Handing Out Ribbons, Bumping Fists
Scott Smalley showed 4-H as a kid and has judged multiple animals classes for about ten years. But it has never been like this. Due to the pandemic, some 4-H students elected to submit their projects virtually. Other showed their work in person during the Steele County 4-H Showcase. Smalley, from Ames, Iowa, judged both types of submissions.
I chatted with Smalley after his two-day stint in Owatonna at the encouragement of members of the Steele County extension office after numerous compliments on his judging and kind words from 4-Hers and parents.
Click on Scott's highlighted name above to hear his interview with AM 1390 KRFO.
Smalley modestly stated that he judges cattle, sheep, goats and swine, "I don't know if I'm an expert in anything. I always say it's one person's opinion on one day. The biggest thing is I've grown up in the livestock industry, have the opportunity to show a lot of those different species. There's a lot of similarities between one species to another in what you're really looking for."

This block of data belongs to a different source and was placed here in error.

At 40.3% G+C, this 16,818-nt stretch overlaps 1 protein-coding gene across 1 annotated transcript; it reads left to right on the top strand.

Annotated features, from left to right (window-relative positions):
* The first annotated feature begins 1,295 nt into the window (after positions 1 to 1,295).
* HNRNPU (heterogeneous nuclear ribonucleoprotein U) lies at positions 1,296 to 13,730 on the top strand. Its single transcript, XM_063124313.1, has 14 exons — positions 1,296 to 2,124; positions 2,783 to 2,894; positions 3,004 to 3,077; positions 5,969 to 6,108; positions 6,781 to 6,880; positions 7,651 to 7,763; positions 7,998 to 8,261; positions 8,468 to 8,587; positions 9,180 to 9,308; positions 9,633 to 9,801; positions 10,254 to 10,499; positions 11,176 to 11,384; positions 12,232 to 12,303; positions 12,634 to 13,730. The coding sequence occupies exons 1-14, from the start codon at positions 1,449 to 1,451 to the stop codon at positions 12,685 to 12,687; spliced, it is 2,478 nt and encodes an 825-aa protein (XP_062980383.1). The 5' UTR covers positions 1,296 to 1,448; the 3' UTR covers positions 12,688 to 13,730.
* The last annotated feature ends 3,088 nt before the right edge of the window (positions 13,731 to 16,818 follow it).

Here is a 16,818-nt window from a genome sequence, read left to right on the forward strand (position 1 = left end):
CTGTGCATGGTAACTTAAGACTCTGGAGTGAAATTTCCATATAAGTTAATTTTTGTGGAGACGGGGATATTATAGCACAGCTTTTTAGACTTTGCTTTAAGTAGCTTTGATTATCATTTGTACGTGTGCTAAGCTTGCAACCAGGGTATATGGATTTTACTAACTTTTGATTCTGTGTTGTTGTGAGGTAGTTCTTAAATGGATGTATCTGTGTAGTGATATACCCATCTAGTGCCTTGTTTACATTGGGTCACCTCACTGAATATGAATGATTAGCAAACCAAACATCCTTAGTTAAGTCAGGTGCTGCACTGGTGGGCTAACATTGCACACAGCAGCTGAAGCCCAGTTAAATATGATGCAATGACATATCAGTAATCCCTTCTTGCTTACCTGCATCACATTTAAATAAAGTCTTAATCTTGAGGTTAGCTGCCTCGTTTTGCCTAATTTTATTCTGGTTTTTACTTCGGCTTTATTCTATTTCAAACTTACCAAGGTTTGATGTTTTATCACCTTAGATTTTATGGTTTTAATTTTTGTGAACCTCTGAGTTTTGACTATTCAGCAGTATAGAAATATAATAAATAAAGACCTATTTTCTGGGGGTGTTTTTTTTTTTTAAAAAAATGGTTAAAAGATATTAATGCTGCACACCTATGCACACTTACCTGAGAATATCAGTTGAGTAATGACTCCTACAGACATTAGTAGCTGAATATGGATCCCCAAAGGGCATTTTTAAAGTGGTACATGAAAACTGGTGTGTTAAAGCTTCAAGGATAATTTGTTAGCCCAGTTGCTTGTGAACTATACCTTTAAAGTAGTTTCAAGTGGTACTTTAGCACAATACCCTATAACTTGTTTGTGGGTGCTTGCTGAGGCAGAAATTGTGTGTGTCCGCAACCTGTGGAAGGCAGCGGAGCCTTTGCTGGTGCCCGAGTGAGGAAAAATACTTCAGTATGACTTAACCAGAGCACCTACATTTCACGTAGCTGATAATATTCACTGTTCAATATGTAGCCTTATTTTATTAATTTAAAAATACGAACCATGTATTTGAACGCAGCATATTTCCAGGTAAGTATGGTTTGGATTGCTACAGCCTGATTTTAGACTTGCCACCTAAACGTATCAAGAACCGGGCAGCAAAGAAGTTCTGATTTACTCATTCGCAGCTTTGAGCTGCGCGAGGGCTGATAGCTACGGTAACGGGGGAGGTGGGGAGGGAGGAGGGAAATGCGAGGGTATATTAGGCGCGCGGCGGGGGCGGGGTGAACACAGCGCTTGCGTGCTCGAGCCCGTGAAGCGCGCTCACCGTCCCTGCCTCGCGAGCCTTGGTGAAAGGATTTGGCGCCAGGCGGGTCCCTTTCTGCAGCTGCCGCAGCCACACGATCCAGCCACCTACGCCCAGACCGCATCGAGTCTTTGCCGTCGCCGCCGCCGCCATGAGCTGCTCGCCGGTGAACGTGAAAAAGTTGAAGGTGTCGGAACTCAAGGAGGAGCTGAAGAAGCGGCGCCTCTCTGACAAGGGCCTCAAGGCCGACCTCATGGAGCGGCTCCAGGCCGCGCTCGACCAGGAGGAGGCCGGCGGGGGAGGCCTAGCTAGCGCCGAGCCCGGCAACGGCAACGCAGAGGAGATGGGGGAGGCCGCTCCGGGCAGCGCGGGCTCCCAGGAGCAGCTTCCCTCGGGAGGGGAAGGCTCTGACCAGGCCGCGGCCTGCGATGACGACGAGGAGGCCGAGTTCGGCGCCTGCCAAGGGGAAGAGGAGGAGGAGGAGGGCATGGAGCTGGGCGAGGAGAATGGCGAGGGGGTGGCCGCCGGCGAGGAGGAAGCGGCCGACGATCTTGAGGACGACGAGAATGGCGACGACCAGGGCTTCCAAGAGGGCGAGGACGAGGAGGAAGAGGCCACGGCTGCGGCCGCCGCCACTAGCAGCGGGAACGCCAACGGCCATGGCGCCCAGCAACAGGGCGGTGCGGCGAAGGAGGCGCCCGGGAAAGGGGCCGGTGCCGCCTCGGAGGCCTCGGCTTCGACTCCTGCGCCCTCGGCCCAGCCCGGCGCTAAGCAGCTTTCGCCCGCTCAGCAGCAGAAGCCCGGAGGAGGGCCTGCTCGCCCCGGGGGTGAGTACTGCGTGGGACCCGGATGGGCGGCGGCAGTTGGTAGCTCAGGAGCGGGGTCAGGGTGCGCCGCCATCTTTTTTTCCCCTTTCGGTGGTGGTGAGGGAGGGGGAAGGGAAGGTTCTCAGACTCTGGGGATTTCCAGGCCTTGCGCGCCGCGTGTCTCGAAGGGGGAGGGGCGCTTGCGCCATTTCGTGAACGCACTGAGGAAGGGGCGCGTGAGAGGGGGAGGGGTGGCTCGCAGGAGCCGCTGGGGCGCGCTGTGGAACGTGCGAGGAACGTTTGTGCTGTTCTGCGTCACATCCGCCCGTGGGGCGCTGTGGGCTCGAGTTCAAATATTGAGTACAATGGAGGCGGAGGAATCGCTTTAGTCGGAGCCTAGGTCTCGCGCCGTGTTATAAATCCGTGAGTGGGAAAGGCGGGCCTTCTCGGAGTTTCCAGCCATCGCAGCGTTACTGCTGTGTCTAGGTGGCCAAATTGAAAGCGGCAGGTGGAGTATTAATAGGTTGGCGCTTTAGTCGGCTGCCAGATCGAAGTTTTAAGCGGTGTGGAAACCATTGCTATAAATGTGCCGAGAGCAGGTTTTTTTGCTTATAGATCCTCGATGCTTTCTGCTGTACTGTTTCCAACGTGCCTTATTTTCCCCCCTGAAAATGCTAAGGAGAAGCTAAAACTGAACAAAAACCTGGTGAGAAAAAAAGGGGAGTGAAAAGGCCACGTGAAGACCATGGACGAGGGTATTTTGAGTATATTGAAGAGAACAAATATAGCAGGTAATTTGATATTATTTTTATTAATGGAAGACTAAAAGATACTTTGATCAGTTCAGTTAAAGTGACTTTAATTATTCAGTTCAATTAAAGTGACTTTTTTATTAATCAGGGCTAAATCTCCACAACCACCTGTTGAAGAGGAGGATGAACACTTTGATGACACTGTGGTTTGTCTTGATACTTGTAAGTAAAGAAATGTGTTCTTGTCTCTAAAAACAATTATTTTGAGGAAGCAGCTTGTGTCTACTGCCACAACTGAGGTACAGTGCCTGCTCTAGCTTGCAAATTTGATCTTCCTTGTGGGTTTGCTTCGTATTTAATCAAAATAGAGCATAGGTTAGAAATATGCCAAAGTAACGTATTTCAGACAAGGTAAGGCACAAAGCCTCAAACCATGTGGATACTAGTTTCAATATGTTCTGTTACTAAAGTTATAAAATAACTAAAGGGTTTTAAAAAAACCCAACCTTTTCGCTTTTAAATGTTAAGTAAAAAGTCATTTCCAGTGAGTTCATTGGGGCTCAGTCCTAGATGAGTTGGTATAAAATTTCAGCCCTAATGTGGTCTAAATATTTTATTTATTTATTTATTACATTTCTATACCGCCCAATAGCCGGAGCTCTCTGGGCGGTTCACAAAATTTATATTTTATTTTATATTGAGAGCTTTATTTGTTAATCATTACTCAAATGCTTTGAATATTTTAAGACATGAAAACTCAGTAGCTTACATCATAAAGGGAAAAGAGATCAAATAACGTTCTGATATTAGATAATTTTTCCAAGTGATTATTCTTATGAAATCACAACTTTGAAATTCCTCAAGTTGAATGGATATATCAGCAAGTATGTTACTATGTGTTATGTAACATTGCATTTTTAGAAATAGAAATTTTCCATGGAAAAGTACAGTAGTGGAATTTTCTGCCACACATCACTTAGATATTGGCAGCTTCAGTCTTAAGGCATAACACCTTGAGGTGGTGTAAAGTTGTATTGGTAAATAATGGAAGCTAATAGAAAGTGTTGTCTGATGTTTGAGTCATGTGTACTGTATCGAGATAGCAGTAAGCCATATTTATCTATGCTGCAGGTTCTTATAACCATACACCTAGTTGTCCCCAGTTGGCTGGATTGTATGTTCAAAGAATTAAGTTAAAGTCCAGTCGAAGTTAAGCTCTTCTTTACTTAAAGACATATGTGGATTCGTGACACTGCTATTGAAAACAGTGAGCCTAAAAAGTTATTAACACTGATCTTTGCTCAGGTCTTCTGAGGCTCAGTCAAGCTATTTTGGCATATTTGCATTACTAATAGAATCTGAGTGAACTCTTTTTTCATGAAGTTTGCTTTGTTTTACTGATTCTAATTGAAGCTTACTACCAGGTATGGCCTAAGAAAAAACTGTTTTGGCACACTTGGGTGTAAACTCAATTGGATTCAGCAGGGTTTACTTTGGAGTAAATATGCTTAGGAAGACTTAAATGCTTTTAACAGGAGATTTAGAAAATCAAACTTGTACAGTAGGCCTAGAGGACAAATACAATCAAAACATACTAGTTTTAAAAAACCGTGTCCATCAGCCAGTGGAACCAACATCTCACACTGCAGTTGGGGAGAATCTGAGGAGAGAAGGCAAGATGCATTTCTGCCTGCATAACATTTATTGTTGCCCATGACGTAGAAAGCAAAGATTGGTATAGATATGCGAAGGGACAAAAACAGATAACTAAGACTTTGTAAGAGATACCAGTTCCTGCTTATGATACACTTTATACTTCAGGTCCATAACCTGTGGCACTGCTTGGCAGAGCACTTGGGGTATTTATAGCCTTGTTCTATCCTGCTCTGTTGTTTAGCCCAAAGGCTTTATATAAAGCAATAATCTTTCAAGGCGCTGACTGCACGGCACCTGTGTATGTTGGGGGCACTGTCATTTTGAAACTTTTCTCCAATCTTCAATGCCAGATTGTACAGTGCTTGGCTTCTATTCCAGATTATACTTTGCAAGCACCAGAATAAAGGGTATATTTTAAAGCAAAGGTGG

Smalley was born and raised in agriculture. He started judging as a high school student and looks at it now as "a hobby and a fun thing to do and my kids are getting to the point where they're showing too."
Regarding the contrast of virtual versus in-person judging, "It certainly is new. It's a good challenge. Obviously it's great to have that virtual option for families that maybe don't feel comfortable coming in to show...These kids have worked so hard on these projects that they deserve to be able to show them."
Smalley enjoys the interaction with the students, "The neat thing is I enjoy talking with the kids...It's exciting to go ahead and congratulate a kid...It's always good to see that bond between the kid and the animal that's been created."
While the judging is complete for Steele County 4-H, the market sale has begun on a virtual basis. More information is available through their Facebook page.